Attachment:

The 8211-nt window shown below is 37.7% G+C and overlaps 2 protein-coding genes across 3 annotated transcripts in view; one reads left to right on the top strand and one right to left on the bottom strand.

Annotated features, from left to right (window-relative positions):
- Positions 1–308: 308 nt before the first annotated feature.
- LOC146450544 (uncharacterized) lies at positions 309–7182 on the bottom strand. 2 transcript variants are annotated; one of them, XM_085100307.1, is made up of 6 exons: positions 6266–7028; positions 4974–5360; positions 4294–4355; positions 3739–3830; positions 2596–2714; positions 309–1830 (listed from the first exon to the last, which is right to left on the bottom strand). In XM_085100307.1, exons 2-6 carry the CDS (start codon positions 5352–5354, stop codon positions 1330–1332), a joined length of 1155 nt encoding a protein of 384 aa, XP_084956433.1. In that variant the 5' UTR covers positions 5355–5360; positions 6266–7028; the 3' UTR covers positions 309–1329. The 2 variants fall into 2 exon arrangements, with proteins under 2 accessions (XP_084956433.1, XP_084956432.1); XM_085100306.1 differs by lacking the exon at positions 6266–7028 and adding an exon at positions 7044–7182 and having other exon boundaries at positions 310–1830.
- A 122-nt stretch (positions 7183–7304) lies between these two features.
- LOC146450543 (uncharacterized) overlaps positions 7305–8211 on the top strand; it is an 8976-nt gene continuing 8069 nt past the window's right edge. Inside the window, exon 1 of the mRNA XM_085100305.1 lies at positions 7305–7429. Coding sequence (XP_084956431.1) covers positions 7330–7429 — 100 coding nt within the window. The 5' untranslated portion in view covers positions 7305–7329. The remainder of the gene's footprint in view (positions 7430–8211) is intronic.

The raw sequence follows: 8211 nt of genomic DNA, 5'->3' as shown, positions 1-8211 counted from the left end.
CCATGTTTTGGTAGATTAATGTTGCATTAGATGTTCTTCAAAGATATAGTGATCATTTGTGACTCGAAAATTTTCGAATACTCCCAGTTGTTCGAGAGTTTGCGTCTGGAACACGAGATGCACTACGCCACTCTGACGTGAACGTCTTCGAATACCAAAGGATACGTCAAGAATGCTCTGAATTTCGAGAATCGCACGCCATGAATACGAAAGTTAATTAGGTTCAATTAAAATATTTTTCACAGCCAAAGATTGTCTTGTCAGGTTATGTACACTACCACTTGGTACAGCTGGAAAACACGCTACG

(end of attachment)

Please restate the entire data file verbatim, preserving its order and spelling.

The 8211-nt window shown below is 37.7% G+C and overlaps 2 protein-coding genes across 3 annotated transcripts in view; one reads left to right on the top strand and one right to left on the bottom strand.

Annotated features, from left to right (window-relative positions):
- Positions 1–308: 308 nt before the first annotated feature.
- LOC146450544 (uncharacterized) lies at positions 309–7182 on the bottom strand. 2 transcript variants are annotated; one of them, XM_085100307.1, is made up of 6 exons: positions 6266–7028; positions 4974–5360; positions 4294–4355; positions 3739–3830; positions 2596–2714; positions 309–1830 (listed from the first exon to the last, which is right to left on the bottom strand). In XM_085100307.1, exons 2-6 carry the CDS (start codon positions 5352–5354, stop codon positions 1330–1332), a joined length of 1155 nt encoding a protein of 384 aa, XP_084956433.1. In that variant the 5' UTR covers positions 5355–5360; positions 6266–7028; the 3' UTR covers positions 309–1329. The 2 variants fall into 2 exon arrangements, with proteins under 2 accessions (XP_084956433.1, XP_084956432.1); XM_085100306.1 differs by lacking the exon at positions 6266–7028 and adding an exon at positions 7044–7182 and having other exon boundaries at positions 310–1830.
- A 122-nt stretch (positions 7183–7304) lies between these two features.
- LOC146450543 (uncharacterized) overlaps positions 7305–8211 on the top strand; it is an 8976-nt gene continuing 8069 nt past the window's right edge. Inside the window, exon 1 of the mRNA XM_085100305.1 lies at positions 7305–7429. Coding sequence (XP_084956431.1) covers positions 7330–7429 — 100 coding nt within the window. The 5' untranslated portion in view covers positions 7305–7329. The remainder of the gene's footprint in view (positions 7430–8211) is intronic.

The raw sequence follows: 8211 nt of genomic DNA, 5'->3' as shown, positions 1-8211 counted from the left end.
CCATGTTTTGGTAGATTAATGTTGCATTAGATGTTCTTCAAAGATATAGTGATCATTTGTGACTCGAAAATTTTCGAATACTCCCAGTTGTTCGAGAGTTTGCGTCTGGAACACGAGATGCACTACGCCACTCTGACGTGAACGTCTTCGAATACCAAAGGATACGTCAAGAATGCTCTGAATTTCGAGAATCGCACGCCATGAATACGAAAGTTAATTAGGTTCAATTAAAATATTTTTCACAGCCAAAGATTGTCTTGTCAGGTTATGTACACTACCACTTGGTACAGCTGGAAAACACGCTACG